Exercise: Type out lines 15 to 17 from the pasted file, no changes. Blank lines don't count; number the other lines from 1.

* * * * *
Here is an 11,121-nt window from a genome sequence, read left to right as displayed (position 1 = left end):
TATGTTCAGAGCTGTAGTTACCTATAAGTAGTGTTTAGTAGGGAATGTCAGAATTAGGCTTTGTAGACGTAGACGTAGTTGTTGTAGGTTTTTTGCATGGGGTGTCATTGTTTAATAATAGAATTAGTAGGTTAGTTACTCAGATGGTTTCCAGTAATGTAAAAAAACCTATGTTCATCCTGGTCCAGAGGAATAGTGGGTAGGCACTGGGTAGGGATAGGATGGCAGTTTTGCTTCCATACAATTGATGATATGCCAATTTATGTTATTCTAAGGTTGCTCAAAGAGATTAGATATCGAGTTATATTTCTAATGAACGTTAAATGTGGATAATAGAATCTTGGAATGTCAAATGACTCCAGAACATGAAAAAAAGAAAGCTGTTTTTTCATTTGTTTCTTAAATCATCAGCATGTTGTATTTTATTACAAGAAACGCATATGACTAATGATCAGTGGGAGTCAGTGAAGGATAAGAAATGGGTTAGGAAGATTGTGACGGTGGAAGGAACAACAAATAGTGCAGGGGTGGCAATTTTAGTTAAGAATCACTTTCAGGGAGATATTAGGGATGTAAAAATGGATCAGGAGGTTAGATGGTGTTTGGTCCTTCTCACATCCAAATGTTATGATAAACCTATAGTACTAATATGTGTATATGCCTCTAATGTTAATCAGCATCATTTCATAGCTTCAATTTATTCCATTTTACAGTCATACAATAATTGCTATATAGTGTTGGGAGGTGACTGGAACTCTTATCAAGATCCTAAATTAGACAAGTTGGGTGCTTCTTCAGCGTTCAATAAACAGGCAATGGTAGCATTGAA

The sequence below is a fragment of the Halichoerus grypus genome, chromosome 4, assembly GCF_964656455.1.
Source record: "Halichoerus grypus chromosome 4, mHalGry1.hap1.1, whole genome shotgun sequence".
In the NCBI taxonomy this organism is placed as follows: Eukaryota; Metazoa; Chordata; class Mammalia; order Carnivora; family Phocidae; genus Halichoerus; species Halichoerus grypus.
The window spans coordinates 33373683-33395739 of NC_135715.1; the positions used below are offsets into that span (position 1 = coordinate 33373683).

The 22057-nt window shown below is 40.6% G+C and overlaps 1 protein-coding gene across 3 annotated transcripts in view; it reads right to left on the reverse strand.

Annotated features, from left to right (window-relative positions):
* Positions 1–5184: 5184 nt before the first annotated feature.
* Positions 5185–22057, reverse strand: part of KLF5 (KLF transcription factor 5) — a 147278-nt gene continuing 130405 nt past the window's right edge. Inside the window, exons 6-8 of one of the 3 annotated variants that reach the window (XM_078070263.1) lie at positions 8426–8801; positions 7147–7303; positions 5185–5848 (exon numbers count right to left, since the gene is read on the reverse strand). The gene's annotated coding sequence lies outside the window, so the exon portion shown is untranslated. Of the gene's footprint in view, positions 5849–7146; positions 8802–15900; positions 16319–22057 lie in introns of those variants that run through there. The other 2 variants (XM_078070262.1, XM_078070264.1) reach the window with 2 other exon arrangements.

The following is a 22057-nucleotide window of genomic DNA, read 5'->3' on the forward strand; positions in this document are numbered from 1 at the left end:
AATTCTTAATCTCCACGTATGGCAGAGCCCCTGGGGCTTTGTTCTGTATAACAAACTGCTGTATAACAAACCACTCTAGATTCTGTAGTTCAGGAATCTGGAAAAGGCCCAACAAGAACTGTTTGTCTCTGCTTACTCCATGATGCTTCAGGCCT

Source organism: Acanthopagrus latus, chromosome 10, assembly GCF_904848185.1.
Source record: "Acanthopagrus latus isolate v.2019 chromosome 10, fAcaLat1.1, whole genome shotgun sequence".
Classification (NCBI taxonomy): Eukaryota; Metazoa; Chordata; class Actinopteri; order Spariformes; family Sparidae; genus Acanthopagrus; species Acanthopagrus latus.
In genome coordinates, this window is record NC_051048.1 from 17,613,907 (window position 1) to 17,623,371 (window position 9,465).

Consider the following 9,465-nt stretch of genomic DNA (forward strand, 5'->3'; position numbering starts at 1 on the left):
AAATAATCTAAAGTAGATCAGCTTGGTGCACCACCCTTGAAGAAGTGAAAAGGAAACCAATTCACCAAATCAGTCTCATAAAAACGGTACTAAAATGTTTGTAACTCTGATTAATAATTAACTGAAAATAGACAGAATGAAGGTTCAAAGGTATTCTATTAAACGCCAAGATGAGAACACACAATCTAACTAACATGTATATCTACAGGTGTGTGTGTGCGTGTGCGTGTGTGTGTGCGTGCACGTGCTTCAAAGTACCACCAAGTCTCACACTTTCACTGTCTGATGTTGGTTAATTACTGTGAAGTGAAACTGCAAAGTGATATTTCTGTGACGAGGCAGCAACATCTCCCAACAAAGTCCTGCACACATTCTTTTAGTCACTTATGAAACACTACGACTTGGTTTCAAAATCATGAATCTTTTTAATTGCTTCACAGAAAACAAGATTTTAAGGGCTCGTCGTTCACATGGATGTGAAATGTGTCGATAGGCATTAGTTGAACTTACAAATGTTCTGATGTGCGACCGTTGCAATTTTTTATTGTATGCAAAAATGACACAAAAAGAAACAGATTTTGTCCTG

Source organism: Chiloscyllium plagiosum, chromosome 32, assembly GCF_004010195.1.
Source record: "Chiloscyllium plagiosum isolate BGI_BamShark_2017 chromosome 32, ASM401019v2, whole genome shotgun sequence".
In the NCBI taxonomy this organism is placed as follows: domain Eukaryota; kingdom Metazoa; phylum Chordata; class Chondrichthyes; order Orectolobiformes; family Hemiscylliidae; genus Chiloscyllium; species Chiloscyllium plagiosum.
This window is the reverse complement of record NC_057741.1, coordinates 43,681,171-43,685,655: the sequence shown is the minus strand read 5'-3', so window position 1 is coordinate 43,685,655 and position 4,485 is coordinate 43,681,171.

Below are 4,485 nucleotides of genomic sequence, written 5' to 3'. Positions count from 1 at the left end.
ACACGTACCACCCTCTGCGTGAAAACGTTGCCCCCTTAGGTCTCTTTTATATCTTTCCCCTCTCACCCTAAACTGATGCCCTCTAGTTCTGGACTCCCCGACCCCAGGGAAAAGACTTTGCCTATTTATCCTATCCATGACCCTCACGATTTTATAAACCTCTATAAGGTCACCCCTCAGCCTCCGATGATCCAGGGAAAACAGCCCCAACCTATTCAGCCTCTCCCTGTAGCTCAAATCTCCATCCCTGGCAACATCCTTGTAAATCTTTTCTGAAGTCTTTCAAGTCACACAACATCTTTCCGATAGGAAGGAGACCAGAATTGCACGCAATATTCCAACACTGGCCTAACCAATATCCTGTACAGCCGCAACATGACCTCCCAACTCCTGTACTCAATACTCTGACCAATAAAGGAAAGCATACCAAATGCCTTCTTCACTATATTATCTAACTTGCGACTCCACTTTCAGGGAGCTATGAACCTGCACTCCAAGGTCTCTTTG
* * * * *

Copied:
Classification (NCBI taxonomy): Eukaryota; Metazoa; Chordata; class Actinopteri; order Spariformes; family Sparidae; genus Acanthopagrus; species Acanthopagrus latus.
In genome coordinates, this window is record NC_051048.1 from 17,613,907 (window position 1) to 17,623,371 (window position 9,465).

Consider the following 9,465-nt stretch of genomic DNA (forward strand, 5'->3'; position numbering starts at 1 on the left):